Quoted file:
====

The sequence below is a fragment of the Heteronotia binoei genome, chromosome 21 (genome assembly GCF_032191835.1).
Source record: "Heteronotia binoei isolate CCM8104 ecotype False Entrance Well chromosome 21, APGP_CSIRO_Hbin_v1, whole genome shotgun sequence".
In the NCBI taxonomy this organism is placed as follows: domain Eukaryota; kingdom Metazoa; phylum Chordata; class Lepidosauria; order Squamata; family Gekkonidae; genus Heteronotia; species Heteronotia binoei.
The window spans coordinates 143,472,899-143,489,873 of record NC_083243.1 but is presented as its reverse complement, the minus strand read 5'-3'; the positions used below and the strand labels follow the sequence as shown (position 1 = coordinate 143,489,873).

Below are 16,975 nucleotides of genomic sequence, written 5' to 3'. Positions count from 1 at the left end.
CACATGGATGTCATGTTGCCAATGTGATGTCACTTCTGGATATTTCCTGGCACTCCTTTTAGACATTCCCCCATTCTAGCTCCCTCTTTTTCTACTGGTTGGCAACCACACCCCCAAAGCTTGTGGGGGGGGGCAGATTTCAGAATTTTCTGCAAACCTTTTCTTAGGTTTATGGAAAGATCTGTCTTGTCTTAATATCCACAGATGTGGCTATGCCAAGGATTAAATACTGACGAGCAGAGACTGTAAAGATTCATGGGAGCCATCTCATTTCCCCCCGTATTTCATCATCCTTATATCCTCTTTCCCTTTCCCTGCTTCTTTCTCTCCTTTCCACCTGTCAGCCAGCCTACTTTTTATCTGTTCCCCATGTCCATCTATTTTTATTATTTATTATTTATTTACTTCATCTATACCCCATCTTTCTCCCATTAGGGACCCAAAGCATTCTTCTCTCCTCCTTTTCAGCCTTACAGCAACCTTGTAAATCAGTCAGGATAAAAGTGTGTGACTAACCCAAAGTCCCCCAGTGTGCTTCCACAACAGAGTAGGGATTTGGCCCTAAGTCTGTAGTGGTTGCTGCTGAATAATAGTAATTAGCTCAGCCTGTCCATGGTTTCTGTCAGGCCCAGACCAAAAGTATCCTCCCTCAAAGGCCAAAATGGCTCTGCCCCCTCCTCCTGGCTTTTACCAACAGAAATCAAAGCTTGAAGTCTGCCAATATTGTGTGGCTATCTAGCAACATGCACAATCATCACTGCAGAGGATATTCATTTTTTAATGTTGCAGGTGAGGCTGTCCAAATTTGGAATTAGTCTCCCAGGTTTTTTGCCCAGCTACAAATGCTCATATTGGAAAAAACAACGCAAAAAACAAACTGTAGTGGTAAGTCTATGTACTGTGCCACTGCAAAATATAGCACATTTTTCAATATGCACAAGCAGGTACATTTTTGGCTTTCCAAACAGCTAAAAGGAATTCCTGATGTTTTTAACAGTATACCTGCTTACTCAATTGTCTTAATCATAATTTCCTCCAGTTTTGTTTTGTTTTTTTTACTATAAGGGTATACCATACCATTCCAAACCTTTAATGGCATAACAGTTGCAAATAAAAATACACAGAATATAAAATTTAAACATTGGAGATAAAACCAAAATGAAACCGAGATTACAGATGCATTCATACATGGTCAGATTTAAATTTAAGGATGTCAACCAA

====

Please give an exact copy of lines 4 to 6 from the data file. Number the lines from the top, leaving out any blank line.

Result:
The window spans coordinates 143,472,899-143,489,873 of record NC_083243.1 but is presented as its reverse complement, the minus strand read 5'-3'; the positions used below and the strand labels follow the sequence as shown (position 1 = coordinate 143,489,873).

Below are 16,975 nucleotides of genomic sequence, written 5' to 3'. Positions count from 1 at the left end.
CACATGGATGTCATGTTGCCAATGTGATGTCACTTCTGGATATTTCCTGGCACTCCTTTTAGACATTCCCCCATTCTAGCTCCCTCTTTTTCTACTGGTTGGCAACCACACCCCCAAAGCTTGTGGGGGGGGGCAGATTTCAGAATTTTCTGCAAACCTTTTCTTAGGTTTATGGAAAGATCTGTCTTGTCTTAATATCCACAGATGTGGCTATGCCAAGGATTAAATACTGACGAGCAGAGACTGTAAAGATTCATGGGAGCCATCTCATTTCCCCCCGTATTTCATCATCCTTATATCCTCTTTCCCTTTCCCTGCTTCTTTCTCTCCTTTCCACCTGTCAGCCAGCCTACTTTTTATCTGTTCCCCATGTCCATCTATTTTTATTATTTATTATTTATTTACTTCATCTATACCCCATCTTTCTCCCATTAGGGACCCAAAGCATTCTTCTCTCCTCCTTTTCAGCCTTACAGCAACCTTGTAAATCAGTCAGGATAAAAGTGTGTGACTAACCCAAAGTCCCCCAGTGTGCTTCCACAACAGAGTAGGGATTTGGCCCTAAGTCTGTAGTGGTTGCTGCTGAATAATAGTAATTAGCTCAGCCTGTCCATGGTTTCTGTCAGGCCCAGACCAAAAGTATCCTCCCTCAAAGGCCAAAATGGCTCTGCCCCCTCCTCCTGGCTTTTACCAACAGAAATCAAAGCTTGAAGTCTGCCAATATTGTGTGGCTATCTAGCAACATGCACAATCATCACTGCAGAGGATATTCATTTTTTAATGTTGCAGGTGAGGCTGTCCAAATTTGGAATTAGTCTCCCAGGTTTTTTGCCCAGCTACAAATGCTCATATTGGAAAAAACAACGCAAAAAACAAACTGTAGTGGTAAGTCTATGTACTGTGCCACTGCAAAATATAGCACATTTTTCAATATGCACAAGCAGGTACATTTTTGGCTTTCCAAACAGCTAAAAGGAATTCCTGATGTTTTTAACAGTATACCTGCTTACTCAATTGTCTTAATCATAATTTCCTCCAGTTTTGTTTTGTTTTTTTTACTATAAGGGTATACCATACCATTCCAAACCTTTAATGGCATAACAGTTGCAAATAAAAATACACAGAATATAAAATTTAAACATTGGAGATAAAACCAAAATGAAACCGAGATTACAGATGCATTCATACATGGTCAGATTTAAATTTAAGGATGTCAACCAA